Homo sapiens ("wise man")—modern humans—probably originated in Africa about 200,000 years ago, and later travelled from there to other parts of the world. They were, like the Neanderthals, probably descended from Homo heidelbergensis. Discoveries of bones, tools and weapons in Africa all provide evidence that modern humans emerged in that continent. They no longer had the jutting brows and large jaws of earlier types of human, but high foreheads and bony chins. Their brains were larger than any of their ancestors, apart from the Neanderthals.



The peopling of the world

About 70,000 years ago, Homo sapiens began to spread around the globe. They reached Australia 55,000 years ago, and Europe about 40,000 years ago. Within 10,000–15,000 years of their arrival in Europe, all the Neanderthals had died out, probably because modern humans were better able to find food and shelter than they were.Modern humans and their camp, 20,000 years agoModern humans and their camp, 20,000 years agoModern humans arrived in North America between 35,000 and 15,000 years ago. They crossed from Asia at a time when the Bering Sea, which divides the two continents, was dry land. They then spread through the Americas, reaching the southern tip of South America 11,000 years ago.
 

ConsultantChris Jarvis

See also in Prehistoric

See also in Life

Many scientists now suspect that Homo ergaster and Homo erectus are actually the African (ergaster) and Asian (erectus) populations of the same species—Homo erectus.

The most complete skeleton of Homo ergaster was discovered at Lake Turkana, Kenya in 1984. Scientists called the 1.6-million-year-old specimen, a juvenile, "Turkana Boy".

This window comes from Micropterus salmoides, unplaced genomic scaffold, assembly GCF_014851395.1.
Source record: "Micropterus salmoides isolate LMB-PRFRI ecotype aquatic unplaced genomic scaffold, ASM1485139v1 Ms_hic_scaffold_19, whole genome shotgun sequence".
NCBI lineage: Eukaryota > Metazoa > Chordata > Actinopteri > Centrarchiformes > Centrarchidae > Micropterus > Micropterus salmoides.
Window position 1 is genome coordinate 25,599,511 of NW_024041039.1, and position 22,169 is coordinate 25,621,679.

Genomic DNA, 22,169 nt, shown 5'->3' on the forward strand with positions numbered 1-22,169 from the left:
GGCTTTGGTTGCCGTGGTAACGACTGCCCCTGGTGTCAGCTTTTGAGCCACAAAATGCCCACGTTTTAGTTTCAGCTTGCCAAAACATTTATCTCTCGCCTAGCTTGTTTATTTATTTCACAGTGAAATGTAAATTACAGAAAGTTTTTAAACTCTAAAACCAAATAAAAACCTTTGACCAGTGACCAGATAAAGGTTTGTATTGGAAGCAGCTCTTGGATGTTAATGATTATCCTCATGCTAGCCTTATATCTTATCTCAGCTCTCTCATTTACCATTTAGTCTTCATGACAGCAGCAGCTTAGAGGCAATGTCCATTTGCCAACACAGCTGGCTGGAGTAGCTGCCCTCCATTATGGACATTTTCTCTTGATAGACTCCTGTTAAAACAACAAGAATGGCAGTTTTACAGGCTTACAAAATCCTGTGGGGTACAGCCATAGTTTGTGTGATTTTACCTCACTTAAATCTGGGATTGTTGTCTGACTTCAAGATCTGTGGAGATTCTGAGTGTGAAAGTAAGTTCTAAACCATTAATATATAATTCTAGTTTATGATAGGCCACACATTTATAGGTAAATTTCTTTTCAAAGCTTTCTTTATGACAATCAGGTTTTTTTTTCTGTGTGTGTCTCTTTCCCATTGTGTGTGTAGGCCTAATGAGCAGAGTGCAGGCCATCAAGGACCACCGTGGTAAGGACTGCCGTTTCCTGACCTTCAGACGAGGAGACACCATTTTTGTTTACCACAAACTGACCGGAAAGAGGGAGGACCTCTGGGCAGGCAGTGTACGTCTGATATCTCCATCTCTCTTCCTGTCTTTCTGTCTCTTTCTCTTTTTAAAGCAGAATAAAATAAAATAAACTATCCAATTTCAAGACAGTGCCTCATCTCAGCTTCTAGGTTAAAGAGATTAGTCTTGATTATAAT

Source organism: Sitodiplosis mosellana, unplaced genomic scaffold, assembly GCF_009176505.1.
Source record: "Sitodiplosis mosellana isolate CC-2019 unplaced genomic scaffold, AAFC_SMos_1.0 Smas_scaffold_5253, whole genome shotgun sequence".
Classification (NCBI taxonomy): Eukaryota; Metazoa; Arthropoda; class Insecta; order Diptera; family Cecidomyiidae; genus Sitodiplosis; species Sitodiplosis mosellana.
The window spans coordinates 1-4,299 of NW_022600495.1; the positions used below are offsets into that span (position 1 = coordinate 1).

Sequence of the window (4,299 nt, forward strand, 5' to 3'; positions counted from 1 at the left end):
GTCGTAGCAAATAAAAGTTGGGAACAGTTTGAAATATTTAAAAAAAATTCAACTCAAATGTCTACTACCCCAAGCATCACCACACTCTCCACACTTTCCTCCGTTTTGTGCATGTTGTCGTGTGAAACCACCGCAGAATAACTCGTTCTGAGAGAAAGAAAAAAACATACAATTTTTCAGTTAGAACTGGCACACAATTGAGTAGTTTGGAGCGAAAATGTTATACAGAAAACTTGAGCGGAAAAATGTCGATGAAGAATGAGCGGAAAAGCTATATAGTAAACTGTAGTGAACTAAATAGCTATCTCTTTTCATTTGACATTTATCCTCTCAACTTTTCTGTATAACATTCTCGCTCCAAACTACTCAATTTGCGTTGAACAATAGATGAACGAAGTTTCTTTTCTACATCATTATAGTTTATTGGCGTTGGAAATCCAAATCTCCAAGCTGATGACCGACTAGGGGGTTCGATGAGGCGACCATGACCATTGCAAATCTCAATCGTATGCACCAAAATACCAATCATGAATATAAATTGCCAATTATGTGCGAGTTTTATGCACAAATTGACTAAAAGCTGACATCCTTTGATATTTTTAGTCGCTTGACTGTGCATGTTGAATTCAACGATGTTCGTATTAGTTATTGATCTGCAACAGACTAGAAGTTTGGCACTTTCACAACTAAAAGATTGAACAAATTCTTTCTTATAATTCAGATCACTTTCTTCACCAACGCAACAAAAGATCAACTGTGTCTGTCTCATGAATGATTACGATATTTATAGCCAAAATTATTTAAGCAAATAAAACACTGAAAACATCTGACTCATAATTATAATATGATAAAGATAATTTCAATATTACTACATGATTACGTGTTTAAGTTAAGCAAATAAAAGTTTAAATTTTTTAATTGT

The first Neanderthal bones were discovered in 1829 in Belgium—the cranium (part of the skull) of a small child. They were not identified as Neanderthal until 1936.

Neanderthals' brains were probably larger than those of modern humans.

Excavations of a Neanderthal skeleton showed it was buried with flower petals. This suggested that some kind of burial ceremony may have taken place.

Studies show that the genes of modern humans and Neanderthals are at least 99.5% identical.

Approximately 4% of the DNA of non-African modern humans is shared with Neanderthals, suggesting that interbreeding between the two species must have taken place (Neanderthals did not live in Africa).

In March 2008, in the remote Denisova Cave in Siberia, scientists discovered the bones of a female who lived about 40,000 years ago. Studies showed she was neither Neanderthal nor modern human. These new types of human are called Denisovans.

Homo erectus lived until at least about 300,000 years ago, although some populations may have survived on Indonesian islands until about 143,000 years ago—or even more recently.